RESTORATION TRAJECTORY

Assessing the use of UAVs to monitor mine site restoration.

By Todd Buters

Mine site restoration is not only a legislative requirement of mine closures, but is also a means of preserving Australia’s fantastic biodiversity. Monitoring mine site restoration efforts is crucial as it provides early warning of potential restoration failures, which greatly improves the chances of restoring the environment in a timely manner. UAVs are a cheap, easy to operate means of surveying large areas in a short amount of time, and can provide aerial views of an area much more easily and cheaply than a manned aircraft. Able to be outfitted with a variety of sensors, they represent the future of aerial monitoring of flora, fauna, and geological features. Masters student Todd Buters is researching how to apply UAV technology to restoration monitoring.

Background

Mine site restoration is not only a legislative requirement of mine closures, but is also a means of preserving Australia’s fantastic biodiversity. Monitoring mine site restoration efforts is crucial as it provides early warning of potential restoration failures, which greatly improves the chances of restoring the environment in a timely manner. UAVs are a cheap, easy to operate means of surveying large areas in a short amount of time, and can provide aerial views of an area much more easily and cheaply than a manned aircraft. Able to be outfitted with a variety of sensors, they represent the future of aerial monitoring of flora, fauna, and geological features. This Masters project will apply UAV technology to restoration monitoring.

UAV technology has been advancing by leaps and bounds in recent years, and they have been established as a premier remote sensing platform. Their cost, ease and speed of use, and high portability means they can be deployed in even the most remote regions, and the range of sensors they can be mounted with is only increasing (RGB, multispectral, hyperspectral, thermal, etc). This project focusses on the use of RGB and multispectral sensors to monitor the emergence and early establishment of seedlings in restoration efforts. Machine learning will be utilised in order to automate the monitoring, and standard practices for UAV flight profiles will be generated. This project has potential not only for monitoring early seedling establishment, but as a stepping stone for a more complete “one-pass” UAV monitoring standard.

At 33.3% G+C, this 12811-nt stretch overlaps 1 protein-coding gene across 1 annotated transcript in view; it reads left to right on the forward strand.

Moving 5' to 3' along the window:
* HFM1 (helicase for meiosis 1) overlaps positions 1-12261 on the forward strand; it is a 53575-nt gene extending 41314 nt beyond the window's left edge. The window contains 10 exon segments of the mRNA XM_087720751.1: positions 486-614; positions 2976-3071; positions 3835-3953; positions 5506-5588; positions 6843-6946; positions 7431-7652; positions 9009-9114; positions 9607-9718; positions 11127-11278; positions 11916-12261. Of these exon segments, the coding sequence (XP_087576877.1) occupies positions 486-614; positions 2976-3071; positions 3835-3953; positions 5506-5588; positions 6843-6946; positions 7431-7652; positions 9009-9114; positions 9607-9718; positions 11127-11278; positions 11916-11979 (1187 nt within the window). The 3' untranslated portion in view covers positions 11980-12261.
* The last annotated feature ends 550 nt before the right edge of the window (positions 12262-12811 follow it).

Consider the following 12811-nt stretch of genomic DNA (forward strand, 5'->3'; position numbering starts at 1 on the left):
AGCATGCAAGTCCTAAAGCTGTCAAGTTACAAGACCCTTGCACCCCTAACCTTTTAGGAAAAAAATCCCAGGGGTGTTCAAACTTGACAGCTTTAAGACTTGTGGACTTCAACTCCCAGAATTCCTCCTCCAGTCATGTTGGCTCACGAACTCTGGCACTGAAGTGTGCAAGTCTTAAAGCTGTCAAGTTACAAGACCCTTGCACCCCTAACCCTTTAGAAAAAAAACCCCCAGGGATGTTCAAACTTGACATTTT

Aims

This project will assess the use of drones as a monitoring tool for mine site restoration. The project has the following goals.

1: Empirically determine the our ability to identify plants at the seedling stage with current UAV mounted RGB sensors.

2: Explore the ability of machine learning techniques to identify seedlings from UAV mounted RGB sensors.

3: Apply validated RGB methodology to determine capacity for large scale automated assessment of restoration sites.

Significance

The use of drones as a platform for remote sensing is a rapidly developing niche globally, and aims to complement rather than supplant older methods such as satellite- or manned aircraft-based remote sensing. The trade-off between cost, resolution and scale will remain a problem in remote sensing for the foreseeable future, and it is likely that UAVs will rapidly become a ubiquitous monitoring tool for small- to medium-scale applications. However, the accessibility of the technology is increasing at a rate asynchronous with our understanding of its potential applications. This project proposes to empirically examine the constraints of UAV application to restoration trajectory monitoring, and aims to develop a standardised cost-effective protocol for drone-based remote sensing for the restoration industry.